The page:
Therefore, when transferred together with T cells, activated eosinophils promote the polarization of TAM toward the M1-like phenotype, contributing to the establishment of a proinflammatory tumor microenvironment .
Due to their tumor-homing properties, eosinophils are becoming novel potential targets to improve T-cell-based immunotherapies. In the preclinical mouse model of hepatic, prostate and breast cancer, inhibition of the dipeptidyl-peptidase 4 (DPP4) with the FDA approved drug sitagliptin enhances host eosinophil-mediated antitumoral activity and contribute to ICB efficacy .
These promising studies can pave the way for new therapeutic strategies aimed to enhance T-cell-based immunotherapy through DPP4 inhibition (Figure 2) .
123. Mestas, J.; Hughes, C.C. Of Mice and Not Men: Differences between Mouse and Human Immunology.
J. Immunol. 2004, 172, 2731–2738.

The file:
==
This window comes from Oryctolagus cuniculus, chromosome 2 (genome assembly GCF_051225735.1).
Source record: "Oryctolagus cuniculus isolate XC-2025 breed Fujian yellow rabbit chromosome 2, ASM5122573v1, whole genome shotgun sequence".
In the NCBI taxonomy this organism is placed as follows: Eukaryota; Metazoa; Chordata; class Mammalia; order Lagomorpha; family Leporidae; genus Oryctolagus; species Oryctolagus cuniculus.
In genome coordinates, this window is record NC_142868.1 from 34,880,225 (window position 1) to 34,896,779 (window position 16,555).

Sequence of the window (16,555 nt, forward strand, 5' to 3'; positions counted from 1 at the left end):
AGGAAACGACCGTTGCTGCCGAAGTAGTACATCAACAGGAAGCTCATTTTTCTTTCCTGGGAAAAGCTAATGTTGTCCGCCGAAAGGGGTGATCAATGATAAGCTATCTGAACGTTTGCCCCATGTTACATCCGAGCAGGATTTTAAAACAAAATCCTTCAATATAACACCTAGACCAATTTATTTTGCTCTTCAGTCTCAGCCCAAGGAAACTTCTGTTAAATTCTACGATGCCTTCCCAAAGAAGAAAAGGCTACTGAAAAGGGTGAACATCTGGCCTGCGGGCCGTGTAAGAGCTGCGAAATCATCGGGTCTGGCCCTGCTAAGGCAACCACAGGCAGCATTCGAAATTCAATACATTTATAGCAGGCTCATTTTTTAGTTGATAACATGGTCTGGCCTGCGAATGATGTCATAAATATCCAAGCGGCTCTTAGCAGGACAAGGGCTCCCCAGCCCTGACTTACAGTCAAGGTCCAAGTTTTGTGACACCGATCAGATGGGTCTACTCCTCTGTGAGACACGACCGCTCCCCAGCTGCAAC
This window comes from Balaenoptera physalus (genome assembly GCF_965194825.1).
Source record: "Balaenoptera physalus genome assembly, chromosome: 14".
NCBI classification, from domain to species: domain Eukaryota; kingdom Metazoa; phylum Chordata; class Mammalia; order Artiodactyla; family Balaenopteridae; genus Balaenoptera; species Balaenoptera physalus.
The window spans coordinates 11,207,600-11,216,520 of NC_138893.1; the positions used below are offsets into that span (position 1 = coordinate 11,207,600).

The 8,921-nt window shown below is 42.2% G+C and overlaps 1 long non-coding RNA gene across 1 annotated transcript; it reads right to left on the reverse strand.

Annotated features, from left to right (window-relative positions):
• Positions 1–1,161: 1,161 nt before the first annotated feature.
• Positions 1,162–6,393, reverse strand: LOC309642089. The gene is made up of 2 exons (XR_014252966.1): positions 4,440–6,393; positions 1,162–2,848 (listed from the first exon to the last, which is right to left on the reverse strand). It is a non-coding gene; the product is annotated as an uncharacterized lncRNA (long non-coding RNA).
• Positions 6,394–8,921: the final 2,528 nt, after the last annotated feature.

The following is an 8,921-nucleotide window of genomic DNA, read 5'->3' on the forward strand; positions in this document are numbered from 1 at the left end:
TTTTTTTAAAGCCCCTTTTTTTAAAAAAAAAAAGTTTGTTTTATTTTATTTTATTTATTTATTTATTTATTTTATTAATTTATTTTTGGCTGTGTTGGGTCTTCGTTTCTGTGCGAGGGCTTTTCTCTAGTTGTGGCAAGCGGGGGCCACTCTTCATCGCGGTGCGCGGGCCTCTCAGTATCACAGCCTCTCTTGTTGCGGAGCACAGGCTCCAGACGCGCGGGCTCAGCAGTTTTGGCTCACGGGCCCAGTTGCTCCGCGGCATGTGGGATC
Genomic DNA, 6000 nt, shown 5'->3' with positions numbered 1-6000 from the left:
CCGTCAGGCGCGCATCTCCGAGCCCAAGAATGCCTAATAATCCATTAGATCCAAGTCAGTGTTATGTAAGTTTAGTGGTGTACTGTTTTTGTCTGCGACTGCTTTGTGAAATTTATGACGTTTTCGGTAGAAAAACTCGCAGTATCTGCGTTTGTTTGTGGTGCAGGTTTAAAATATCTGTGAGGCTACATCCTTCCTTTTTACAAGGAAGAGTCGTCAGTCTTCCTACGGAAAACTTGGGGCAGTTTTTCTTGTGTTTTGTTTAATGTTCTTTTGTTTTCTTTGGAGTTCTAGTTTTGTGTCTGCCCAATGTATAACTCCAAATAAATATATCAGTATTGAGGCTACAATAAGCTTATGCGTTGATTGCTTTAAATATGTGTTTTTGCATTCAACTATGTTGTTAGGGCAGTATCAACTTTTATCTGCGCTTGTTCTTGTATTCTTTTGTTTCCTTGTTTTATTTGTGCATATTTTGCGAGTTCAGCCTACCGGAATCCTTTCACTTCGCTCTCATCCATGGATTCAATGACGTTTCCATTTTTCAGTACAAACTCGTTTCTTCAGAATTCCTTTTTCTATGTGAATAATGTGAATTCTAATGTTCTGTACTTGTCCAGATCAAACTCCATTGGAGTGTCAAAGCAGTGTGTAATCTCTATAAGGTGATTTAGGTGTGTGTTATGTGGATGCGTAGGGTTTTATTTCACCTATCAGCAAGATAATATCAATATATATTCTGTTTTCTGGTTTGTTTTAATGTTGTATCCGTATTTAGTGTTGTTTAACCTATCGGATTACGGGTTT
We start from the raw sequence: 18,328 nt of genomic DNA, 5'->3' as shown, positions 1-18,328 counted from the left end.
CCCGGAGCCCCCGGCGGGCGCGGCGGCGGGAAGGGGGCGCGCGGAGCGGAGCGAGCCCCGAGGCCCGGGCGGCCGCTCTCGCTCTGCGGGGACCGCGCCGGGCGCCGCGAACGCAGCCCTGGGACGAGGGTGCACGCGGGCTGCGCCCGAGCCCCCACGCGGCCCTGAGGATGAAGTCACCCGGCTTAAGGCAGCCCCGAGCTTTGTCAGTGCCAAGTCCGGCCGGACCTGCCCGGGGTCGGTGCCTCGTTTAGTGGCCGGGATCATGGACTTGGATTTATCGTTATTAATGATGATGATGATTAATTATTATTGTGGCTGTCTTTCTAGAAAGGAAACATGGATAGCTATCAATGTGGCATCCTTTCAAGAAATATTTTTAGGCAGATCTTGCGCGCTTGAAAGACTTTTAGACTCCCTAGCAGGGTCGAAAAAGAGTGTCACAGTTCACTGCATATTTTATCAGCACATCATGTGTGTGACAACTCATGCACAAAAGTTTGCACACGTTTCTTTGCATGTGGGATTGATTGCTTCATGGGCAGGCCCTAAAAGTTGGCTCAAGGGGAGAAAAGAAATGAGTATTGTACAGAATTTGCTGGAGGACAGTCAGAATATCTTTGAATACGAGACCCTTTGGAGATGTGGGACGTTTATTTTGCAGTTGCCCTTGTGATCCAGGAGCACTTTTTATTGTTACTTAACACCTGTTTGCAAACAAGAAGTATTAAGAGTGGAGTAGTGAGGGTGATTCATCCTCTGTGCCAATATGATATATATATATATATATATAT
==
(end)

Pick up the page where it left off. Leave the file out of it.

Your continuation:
124. Mantovani, A.; Cassatella, M.A.; Costantini, C.; Jaillon, S. Neutrophils in the Activation and Regulation of Innate and Adaptive Immunity. Nat. Rev. Immunol. 2011, 11, 519–531.
125. Granot, Z. Neutrophils as a Therapeutic Target. in Cancer. Front. Immunol. 2019, 10, 1710.
126. Sagiv, J.Y.; Michaeli, J.; Assi, S.; Mishalian, I.; Kisos, H.; Levy, L.; Damti, P.; Lumbroso, D.; Polyansky, L.; Sionov, R.V.; et al. Phenotypic Diversity and Plasticity in Circulating Neutrophil Subpopulations in Cancer. Cell Rep. 2015, 10, 562–573.
127. Wculek, S.K.; Malanchi, I. Neutrophils Support Lung Colonization of Metastasis-Initiating Breast Cancer Cells. Nature 2015, 528, 413–417.